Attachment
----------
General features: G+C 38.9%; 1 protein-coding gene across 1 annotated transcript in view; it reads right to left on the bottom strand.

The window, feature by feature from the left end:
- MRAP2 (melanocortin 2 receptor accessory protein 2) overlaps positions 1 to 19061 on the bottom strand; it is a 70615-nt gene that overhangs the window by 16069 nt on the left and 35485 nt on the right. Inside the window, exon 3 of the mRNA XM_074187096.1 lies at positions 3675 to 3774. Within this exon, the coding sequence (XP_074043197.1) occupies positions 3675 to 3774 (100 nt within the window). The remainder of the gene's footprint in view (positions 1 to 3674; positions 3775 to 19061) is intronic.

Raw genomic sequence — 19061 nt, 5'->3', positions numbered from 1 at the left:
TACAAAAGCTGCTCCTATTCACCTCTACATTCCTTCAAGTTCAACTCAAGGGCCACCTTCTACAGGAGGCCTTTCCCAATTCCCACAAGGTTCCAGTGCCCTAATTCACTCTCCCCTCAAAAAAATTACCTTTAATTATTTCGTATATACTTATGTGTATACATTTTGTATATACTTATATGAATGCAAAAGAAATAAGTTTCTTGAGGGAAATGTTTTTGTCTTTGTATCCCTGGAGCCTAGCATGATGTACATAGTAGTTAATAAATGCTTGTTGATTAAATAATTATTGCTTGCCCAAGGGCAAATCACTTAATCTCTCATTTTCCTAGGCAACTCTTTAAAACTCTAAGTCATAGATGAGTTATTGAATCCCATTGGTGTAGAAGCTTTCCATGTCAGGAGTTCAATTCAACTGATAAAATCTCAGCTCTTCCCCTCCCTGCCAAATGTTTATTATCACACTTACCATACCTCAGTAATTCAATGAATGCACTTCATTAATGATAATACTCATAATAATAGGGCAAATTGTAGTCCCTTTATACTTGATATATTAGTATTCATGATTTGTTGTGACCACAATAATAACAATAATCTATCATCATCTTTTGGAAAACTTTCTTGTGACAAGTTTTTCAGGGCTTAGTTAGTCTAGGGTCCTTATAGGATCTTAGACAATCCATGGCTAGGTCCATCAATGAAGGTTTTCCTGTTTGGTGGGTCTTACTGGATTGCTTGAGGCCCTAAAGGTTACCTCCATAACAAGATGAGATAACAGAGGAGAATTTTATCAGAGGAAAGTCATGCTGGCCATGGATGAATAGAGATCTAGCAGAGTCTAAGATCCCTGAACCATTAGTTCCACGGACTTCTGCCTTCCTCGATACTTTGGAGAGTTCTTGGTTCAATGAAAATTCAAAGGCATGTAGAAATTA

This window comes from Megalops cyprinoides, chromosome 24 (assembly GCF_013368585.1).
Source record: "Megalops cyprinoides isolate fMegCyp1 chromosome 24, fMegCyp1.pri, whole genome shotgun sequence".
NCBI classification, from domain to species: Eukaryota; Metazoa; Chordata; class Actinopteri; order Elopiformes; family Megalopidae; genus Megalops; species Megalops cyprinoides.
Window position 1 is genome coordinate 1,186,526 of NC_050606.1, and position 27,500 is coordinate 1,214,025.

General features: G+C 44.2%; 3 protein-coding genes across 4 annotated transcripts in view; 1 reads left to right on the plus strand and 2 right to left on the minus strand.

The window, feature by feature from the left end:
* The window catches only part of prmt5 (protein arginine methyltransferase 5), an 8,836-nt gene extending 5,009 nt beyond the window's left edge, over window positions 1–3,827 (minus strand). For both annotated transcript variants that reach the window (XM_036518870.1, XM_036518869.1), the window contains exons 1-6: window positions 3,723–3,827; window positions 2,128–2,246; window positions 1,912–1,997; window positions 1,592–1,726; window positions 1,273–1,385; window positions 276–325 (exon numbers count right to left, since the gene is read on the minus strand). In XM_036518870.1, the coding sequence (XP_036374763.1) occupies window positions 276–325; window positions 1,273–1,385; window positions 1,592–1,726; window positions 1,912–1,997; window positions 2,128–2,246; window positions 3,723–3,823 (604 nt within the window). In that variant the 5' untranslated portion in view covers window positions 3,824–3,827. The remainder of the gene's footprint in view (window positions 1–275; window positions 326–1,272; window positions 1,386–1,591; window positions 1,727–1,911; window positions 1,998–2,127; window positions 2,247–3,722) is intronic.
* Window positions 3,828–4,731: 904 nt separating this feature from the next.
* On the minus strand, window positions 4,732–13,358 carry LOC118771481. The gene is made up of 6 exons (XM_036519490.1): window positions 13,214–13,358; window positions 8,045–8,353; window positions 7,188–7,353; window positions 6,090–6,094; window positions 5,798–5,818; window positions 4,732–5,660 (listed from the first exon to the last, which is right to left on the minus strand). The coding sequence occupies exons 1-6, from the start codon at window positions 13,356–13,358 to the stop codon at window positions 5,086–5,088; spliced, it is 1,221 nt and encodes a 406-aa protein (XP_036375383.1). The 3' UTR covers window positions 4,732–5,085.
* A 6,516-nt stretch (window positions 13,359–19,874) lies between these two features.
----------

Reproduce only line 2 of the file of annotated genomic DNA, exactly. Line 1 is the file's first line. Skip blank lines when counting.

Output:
The window, feature by feature from the left end: